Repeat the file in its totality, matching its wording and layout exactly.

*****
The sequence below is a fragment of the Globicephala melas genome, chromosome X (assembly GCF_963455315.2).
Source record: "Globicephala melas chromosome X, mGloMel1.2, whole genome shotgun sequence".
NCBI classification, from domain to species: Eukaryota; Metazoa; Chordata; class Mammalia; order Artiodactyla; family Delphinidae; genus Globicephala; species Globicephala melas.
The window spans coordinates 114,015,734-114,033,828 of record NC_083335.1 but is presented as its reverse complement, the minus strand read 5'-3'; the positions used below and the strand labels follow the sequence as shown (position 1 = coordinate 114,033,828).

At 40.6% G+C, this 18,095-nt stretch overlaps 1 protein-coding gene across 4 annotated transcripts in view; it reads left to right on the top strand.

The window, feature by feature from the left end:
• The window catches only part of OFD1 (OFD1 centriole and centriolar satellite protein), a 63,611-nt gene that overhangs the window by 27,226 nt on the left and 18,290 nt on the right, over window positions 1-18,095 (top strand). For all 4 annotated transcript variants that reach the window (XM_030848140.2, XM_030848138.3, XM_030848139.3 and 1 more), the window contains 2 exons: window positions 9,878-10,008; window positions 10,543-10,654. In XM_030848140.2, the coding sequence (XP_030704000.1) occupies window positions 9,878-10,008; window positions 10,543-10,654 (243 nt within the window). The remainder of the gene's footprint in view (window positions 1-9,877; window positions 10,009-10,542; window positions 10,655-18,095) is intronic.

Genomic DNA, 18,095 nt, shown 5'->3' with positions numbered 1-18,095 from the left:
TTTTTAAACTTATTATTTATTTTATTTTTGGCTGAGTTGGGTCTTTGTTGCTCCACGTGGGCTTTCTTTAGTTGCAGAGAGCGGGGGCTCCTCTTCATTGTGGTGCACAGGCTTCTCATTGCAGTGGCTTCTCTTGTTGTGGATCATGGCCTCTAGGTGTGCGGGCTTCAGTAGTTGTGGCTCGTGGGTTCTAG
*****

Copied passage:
The sequence below is a fragment of the Globicephala melas genome, chromosome X (assembly GCF_963455315.2).
Source record: "Globicephala melas chromosome X, mGloMel1.2, whole genome shotgun sequence".
NCBI classification, from domain to species: Eukaryota; Metazoa; Chordata; class Mammalia; order Artiodactyla; family Delphinidae; genus Globicephala; species Globicephala melas.
The window spans coordinates 114,015,734-114,033,828 of record NC_083335.1 but is presented as its reverse complement, the minus strand read 5'-3'; the positions used below and the strand labels follow the sequence as shown (position 1 = coordinate 114,033,828).

At 40.6% G+C, this 18,095-nt stretch overlaps 1 protein-coding gene across 4 annotated transcripts in view; it reads left to right on the top strand.

The window, feature by feature from the left end:
• The window catches only part of OFD1 (OFD1 centriole and centriolar satellite protein), a 63,611-nt gene that overhangs the window by 27,226 nt on the left and 18,290 nt on the right, over window positions 1-18,095 (top strand). For all 4 annotated transcript variants that reach the window (XM_030848140.2, XM_030848138.3, XM_030848139.3 and 1 more), the window contains 2 exons: window positions 9,878-10,008; window positions 10,543-10,654. In XM_030848140.2, the coding sequence (XP_030704000.1) occupies window positions 9,878-10,008; window positions 10,543-10,654 (243 nt within the window). The remainder of the gene's footprint in view (window positions 1-9,877; window positions 10,009-10,542; window positions 10,655-18,095) is intronic.

Genomic DNA, 18,095 nt, shown 5'->3' with positions numbered 1-18,095 from the left:
TTTTTAAACTTATTATTTATTTTATTTTTGGCTGAGTTGGGTCTTTGTTGCTCCACGTGGGCTTTCTTTAGTTGCAGAGAGCGGGGGCTCCTCTTCATTGTGGTGCACAGGCTTCTCATTGCAGTGGCTTCTCTTGTTGTGGATCATGGCCTCTAGGTGTGCGGGCTTCAGTAGTTGTGGCTCGTGGGTTCTAG